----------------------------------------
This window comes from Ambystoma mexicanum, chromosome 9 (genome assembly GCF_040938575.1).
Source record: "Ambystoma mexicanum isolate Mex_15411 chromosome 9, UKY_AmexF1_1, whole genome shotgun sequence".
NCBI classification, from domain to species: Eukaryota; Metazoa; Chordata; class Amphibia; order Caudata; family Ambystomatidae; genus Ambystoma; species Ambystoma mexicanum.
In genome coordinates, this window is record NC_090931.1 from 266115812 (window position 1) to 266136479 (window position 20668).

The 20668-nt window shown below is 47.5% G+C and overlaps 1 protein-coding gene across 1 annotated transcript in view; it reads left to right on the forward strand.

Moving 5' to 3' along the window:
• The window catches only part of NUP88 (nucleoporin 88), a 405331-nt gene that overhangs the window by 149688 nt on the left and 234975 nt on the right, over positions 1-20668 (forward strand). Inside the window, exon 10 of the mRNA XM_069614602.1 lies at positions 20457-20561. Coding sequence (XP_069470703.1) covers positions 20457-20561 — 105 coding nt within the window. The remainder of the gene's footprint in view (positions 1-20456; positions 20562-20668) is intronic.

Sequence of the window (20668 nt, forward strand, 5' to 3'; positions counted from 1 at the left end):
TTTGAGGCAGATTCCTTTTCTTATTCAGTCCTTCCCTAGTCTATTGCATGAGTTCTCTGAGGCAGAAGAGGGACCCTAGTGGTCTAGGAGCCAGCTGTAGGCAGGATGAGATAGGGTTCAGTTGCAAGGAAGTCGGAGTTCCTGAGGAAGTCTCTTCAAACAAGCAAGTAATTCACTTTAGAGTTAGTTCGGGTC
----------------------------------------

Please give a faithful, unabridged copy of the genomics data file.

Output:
This window comes from Ambystoma mexicanum, chromosome 9 (genome assembly GCF_040938575.1).
Source record: "Ambystoma mexicanum isolate Mex_15411 chromosome 9, UKY_AmexF1_1, whole genome shotgun sequence".
NCBI classification, from domain to species: Eukaryota; Metazoa; Chordata; class Amphibia; order Caudata; family Ambystomatidae; genus Ambystoma; species Ambystoma mexicanum.
In genome coordinates, this window is record NC_090931.1 from 266115812 (window position 1) to 266136479 (window position 20668).

The 20668-nt window shown below is 47.5% G+C and overlaps 1 protein-coding gene across 1 annotated transcript in view; it reads left to right on the forward strand.

Moving 5' to 3' along the window:
• The window catches only part of NUP88 (nucleoporin 88), a 405331-nt gene that overhangs the window by 149688 nt on the left and 234975 nt on the right, over positions 1-20668 (forward strand). Inside the window, exon 10 of the mRNA XM_069614602.1 lies at positions 20457-20561. Coding sequence (XP_069470703.1) covers positions 20457-20561 — 105 coding nt within the window. The remainder of the gene's footprint in view (positions 1-20456; positions 20562-20668) is intronic.

Sequence of the window (20668 nt, forward strand, 5' to 3'; positions counted from 1 at the left end):
TTTGAGGCAGATTCCTTTTCTTATTCAGTCCTTCCCTAGTCTATTGCATGAGTTCTCTGAGGCAGAAGAGGGACCCTAGTGGTCTAGGAGCCAGCTGTAGGCAGGATGAGATAGGGTTCAGTTGCAAGGAAGTCGGAGTTCCTGAGGAAGTCTCTTCAAACAAGCAAGTAATTCACTTTAGAGTTAGTTCGGGTC